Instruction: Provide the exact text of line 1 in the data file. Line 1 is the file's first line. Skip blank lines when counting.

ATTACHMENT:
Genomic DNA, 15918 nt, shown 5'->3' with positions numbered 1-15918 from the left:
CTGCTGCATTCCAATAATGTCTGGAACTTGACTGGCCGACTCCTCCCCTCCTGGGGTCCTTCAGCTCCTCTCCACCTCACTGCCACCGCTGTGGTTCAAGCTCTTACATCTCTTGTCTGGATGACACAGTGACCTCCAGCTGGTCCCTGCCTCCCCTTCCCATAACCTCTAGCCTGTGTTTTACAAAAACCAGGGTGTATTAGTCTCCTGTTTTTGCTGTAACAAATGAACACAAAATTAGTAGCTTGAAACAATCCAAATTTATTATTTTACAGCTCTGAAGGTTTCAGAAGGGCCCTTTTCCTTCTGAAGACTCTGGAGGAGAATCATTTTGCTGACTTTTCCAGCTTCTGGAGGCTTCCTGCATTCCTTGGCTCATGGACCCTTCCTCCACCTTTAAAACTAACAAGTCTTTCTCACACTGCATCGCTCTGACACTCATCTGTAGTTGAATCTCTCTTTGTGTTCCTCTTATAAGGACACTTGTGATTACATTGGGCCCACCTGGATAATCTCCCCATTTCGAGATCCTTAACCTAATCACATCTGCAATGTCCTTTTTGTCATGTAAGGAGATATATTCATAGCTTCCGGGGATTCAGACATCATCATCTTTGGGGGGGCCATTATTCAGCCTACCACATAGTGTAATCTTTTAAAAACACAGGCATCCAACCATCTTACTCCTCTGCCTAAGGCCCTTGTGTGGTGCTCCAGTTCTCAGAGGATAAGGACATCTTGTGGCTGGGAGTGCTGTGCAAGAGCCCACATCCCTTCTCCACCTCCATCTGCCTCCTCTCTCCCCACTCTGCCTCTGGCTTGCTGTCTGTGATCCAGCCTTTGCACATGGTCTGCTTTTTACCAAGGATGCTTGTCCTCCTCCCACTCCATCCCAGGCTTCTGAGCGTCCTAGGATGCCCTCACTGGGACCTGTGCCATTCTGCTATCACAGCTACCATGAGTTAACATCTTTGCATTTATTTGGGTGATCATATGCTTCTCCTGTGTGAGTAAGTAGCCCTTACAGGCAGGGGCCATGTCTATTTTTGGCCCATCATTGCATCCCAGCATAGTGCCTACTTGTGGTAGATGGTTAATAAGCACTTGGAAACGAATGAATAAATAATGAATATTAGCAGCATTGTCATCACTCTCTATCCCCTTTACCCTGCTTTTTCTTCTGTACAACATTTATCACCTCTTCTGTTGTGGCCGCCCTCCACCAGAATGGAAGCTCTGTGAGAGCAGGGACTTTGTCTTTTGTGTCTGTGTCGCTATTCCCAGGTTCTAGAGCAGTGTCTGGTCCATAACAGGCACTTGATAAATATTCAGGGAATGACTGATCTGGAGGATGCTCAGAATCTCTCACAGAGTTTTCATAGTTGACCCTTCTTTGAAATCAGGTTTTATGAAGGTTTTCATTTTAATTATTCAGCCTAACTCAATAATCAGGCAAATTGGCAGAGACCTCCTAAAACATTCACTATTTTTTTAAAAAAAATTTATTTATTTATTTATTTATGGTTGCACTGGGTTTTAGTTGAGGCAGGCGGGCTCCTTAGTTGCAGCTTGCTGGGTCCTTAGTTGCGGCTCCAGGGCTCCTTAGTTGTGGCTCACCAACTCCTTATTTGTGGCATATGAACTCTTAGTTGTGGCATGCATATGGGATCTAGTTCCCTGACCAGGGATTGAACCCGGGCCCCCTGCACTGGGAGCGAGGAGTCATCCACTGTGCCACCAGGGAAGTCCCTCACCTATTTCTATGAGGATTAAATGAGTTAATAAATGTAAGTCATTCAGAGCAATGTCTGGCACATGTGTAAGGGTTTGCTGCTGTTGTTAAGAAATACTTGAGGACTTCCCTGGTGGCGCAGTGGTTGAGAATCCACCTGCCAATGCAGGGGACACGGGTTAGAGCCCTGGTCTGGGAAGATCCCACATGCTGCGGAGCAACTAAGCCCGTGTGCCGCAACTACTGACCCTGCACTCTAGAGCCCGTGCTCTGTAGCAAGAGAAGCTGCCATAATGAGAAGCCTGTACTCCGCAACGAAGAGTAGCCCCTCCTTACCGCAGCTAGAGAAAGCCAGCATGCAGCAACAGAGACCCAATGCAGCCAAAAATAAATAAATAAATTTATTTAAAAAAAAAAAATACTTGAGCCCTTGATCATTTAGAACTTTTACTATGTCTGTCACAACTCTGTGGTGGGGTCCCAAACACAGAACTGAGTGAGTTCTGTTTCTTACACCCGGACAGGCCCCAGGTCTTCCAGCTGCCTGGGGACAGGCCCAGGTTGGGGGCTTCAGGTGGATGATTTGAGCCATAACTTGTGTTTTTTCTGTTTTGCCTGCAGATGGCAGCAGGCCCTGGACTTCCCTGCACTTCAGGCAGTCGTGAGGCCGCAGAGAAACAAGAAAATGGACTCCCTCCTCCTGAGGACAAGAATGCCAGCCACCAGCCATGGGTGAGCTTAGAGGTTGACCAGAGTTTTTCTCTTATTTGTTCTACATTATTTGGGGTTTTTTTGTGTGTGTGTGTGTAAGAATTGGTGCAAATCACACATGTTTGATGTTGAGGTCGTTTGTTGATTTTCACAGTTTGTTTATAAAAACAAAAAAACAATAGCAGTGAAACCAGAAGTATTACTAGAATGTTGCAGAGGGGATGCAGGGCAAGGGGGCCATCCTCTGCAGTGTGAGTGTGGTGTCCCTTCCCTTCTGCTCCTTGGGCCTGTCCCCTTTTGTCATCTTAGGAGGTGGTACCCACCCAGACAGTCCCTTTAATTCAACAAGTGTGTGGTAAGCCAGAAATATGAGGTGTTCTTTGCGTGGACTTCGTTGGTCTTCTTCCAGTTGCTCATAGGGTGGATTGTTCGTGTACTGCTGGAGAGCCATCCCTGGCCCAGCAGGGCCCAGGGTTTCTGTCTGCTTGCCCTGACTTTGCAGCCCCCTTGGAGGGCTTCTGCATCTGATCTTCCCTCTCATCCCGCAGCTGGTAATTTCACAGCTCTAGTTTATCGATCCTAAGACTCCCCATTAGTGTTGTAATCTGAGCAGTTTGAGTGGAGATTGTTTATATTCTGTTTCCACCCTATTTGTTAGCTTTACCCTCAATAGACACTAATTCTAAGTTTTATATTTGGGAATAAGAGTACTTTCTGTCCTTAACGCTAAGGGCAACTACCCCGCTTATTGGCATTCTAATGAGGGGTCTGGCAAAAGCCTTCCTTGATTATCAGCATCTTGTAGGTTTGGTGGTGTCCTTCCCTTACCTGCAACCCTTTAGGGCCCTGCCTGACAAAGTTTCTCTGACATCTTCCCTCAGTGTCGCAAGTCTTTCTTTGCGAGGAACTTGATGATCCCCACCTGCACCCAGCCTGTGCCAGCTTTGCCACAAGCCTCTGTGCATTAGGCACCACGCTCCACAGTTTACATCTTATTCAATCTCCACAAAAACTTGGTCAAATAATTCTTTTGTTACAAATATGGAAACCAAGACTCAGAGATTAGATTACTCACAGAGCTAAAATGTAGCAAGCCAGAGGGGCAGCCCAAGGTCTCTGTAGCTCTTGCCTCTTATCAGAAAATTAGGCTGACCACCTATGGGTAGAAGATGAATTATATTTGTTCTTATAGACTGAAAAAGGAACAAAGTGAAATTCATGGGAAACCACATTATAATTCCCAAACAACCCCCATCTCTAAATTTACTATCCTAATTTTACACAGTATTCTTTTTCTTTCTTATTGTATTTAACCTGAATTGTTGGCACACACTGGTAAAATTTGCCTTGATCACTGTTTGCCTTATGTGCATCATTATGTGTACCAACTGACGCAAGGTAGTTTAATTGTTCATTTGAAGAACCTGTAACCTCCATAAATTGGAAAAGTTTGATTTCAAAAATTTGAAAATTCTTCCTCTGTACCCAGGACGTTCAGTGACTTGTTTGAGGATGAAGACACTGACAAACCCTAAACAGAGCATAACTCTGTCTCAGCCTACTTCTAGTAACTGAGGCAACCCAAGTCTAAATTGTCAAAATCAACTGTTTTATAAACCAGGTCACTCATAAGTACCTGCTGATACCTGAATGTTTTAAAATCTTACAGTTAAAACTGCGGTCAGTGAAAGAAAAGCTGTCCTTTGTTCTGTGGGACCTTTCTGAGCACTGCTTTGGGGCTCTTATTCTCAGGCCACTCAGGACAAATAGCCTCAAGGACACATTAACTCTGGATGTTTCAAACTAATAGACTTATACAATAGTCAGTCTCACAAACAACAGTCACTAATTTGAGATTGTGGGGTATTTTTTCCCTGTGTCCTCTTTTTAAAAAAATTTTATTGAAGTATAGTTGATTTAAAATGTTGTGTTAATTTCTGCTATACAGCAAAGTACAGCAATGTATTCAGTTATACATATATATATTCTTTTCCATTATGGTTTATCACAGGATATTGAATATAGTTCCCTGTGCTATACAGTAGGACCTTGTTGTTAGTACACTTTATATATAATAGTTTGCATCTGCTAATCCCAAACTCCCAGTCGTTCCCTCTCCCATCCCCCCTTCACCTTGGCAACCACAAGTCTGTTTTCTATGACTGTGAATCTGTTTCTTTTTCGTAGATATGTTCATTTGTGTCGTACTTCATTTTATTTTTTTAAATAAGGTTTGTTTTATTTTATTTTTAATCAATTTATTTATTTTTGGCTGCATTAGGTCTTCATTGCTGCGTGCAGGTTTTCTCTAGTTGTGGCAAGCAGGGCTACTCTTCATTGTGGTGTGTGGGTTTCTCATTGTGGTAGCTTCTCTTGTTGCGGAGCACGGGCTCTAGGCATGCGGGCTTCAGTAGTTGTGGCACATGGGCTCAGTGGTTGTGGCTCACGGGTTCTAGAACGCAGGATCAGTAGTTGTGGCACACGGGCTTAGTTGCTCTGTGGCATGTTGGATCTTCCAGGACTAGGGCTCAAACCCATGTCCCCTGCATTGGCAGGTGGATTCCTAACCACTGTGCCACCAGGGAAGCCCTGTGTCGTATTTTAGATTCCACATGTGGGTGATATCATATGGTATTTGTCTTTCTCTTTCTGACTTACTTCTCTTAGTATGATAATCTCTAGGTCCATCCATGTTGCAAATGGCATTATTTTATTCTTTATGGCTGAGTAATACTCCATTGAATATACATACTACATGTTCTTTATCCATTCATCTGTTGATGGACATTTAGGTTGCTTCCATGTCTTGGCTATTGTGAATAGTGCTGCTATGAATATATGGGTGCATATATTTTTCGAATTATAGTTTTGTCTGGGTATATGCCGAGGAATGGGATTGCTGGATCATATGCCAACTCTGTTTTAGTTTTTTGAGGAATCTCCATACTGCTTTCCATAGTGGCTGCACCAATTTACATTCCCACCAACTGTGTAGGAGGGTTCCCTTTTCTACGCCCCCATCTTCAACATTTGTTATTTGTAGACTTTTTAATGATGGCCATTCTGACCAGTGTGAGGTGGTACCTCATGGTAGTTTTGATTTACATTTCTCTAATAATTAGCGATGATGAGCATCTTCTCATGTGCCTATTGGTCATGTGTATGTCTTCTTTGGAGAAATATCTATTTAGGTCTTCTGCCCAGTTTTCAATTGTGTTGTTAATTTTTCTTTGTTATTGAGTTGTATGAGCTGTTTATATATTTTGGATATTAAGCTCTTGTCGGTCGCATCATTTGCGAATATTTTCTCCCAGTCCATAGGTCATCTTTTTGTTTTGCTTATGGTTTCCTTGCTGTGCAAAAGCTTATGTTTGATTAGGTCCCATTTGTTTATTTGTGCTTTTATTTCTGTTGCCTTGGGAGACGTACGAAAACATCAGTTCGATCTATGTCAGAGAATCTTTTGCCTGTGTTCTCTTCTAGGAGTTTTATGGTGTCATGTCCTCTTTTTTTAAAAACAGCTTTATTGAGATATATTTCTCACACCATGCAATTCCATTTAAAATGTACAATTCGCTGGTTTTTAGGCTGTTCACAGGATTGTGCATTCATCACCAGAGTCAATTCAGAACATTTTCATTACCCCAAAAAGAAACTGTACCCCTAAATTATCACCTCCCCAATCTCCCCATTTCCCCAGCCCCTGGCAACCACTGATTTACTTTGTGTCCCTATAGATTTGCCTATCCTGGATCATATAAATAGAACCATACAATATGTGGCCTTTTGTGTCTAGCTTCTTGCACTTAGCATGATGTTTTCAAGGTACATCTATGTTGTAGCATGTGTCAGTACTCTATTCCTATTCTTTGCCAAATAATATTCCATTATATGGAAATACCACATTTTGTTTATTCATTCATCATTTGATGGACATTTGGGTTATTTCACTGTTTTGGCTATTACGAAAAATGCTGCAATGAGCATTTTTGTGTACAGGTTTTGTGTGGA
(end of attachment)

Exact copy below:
Genomic DNA, 15918 nt, shown 5'->3' with positions numbered 1-15918 from the left: